As Canterbury proclaim that tonight is formed of two British bands supporting another British band, and that tonight is set to prove that British rock music is not dead (arguably we are unsure who might have suggested this in the first place), they manage to put a lot of weight on their shoulders. Bookending the year with two tours actively showcasing talent across the island – January saw them take The Xcerts and Straight Lines on the road, while their current tour welcomes Mallory Knox and Scholars – there is a clear determination to prove themselves, and indeed to carry the flag for (dare I say it again) British music.
It might be difficult to explain, but there is an undeniable difference between home-grown bands and ones from further afield. Musical styles may differ between the two, however in this case each band is distinctly British; nowhere else in the world produces the type of melodic rock on display tonight in the recently refurbished Forum.
More importantly the reception differs – evident in the screams that await Mallory Knox frontman Mikey Chapman in particular as he takes to the stage. This band belongs to the crowd; they have been nurtured by fans and equally play back to their audiences. The new material sounds positively explosive next to the comparatively pedestrian material from the Pilot EP – the band equally taken aback by the response from audiences to both sets of material. This response is entirely justified as Chapman owns the stage with support from the remaining band members. 2013 can only mean big things for Mallory Knox as both their music and presence expand dramatically. As Punktastic ventures across the room somebody mentions to their friend that these guys will be playing stadiums before too long, and this reviewer wholeheartedly agrees.
It’s an accolade that Scholars are still fighting for but the effort the band put in has to be commended. Led by the frontman (Sam Nicholls) perhaps more than Mallory Knox due to a subdued ensemble, the band deliver polished flamboyancy throughout their opening set. Musical progression from older material to the likes of ‘Blinda Data’ and ‘Bad For Business’ is evident, yet they still have not quite found their stride. Efforts by Nicholls to liven up activity with frequent forays into the crowd are admirable but only offer some distraction from a set without any real highlights and an accompanying band that appear less than enthusiastic. There is promise on display, but still an uphill struggle to join the likes of their touring partners anytime soon.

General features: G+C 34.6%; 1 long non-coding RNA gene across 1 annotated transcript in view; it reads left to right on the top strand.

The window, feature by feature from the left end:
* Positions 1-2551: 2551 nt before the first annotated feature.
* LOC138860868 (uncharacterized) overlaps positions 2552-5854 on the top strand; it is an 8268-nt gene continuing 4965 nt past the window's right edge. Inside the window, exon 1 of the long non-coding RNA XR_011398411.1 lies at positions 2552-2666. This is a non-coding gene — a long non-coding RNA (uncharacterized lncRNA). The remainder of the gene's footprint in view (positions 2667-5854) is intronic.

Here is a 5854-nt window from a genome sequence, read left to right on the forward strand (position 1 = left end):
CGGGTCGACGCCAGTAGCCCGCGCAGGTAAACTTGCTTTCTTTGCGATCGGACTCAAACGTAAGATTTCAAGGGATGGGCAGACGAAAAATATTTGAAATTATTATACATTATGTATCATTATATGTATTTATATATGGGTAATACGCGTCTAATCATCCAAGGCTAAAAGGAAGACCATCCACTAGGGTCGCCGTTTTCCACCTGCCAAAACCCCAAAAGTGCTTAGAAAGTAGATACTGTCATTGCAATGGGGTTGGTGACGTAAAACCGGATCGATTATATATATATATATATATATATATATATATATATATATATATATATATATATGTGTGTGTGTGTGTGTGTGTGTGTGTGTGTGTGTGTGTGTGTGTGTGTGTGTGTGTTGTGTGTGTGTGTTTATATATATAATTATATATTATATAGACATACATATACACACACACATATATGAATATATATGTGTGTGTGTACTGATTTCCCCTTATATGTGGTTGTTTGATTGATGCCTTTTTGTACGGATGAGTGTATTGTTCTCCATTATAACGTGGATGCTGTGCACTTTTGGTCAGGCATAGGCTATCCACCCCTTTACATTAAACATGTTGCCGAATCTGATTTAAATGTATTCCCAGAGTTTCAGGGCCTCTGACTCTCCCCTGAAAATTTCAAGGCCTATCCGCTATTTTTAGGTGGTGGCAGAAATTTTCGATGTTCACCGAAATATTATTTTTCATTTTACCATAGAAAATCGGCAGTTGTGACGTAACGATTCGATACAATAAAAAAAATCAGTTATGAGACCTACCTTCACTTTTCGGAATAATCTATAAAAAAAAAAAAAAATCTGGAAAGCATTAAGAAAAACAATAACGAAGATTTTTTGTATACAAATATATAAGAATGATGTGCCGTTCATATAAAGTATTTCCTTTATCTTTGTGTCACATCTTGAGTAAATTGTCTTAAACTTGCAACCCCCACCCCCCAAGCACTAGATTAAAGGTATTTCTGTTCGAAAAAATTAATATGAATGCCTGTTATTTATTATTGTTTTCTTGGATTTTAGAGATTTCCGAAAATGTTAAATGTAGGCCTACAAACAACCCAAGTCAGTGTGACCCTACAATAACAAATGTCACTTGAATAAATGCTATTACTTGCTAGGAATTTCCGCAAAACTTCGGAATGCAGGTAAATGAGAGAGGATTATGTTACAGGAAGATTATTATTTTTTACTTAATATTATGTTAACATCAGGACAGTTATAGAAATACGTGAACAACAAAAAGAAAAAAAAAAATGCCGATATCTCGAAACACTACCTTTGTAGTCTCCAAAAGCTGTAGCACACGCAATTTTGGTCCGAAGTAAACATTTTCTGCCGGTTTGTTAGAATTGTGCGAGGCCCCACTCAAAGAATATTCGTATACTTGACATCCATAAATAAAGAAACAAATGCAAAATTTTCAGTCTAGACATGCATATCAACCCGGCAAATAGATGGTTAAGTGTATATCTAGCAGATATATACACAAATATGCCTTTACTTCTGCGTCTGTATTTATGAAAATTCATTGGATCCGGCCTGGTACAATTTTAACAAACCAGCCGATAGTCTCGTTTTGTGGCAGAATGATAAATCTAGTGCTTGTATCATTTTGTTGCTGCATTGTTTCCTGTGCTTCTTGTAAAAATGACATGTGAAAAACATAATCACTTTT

Canterbury may appreciate this struggle more once this tour is over (tonight being the penultimate date on their thirteen date tour). Even belter ‘Something Better’ battles against the wake left by the preceding band – with frontman (of sorts) Mike Sparks offering an understated “hello” before leaping into the track. It is not the performance that is struggling, nor is it the track; Mallory Knox by all accounts produced a headline-worthy show and Canterbury have subsequently ended up feeling like something of an afterthought. There is not much left for them to do but give it their all, and by the time ‘More Than Know’ engulfs the venue all initial apprehension has dissipated.
Flying through thirteen tracks from both albums, ‘Heavy in the Day’ material deservedly proves the favourite. Placed against tracks from ‘Thank You’, the complexity and artistic skill of the newer songs are further exaggerated. This does not have a negative effect on older material which still retains the vibrancy that pushed Canterbury into the limelight some years back, however the maturity and elegance of tracks such as ‘Heavy in the Day’ and ‘She’s A Flame’ and the considered energy of ‘Saviour’ and ‘Gloria’ shine through.
If tonight is aimed to show the survival instinct of British rock it has not only met, but shattered the walls of expectation. Based on these performances it is highly unlikely that these bands will be sharing stages in small venues at any point in the future. Whether the weight on their shoulders is deliberate or a by-product of misguided cynicism is proved altogether irrelevant – what matters is the clear ability by Mallory Knox and Canterbury to take the world by storm, with Scholars not too far behind.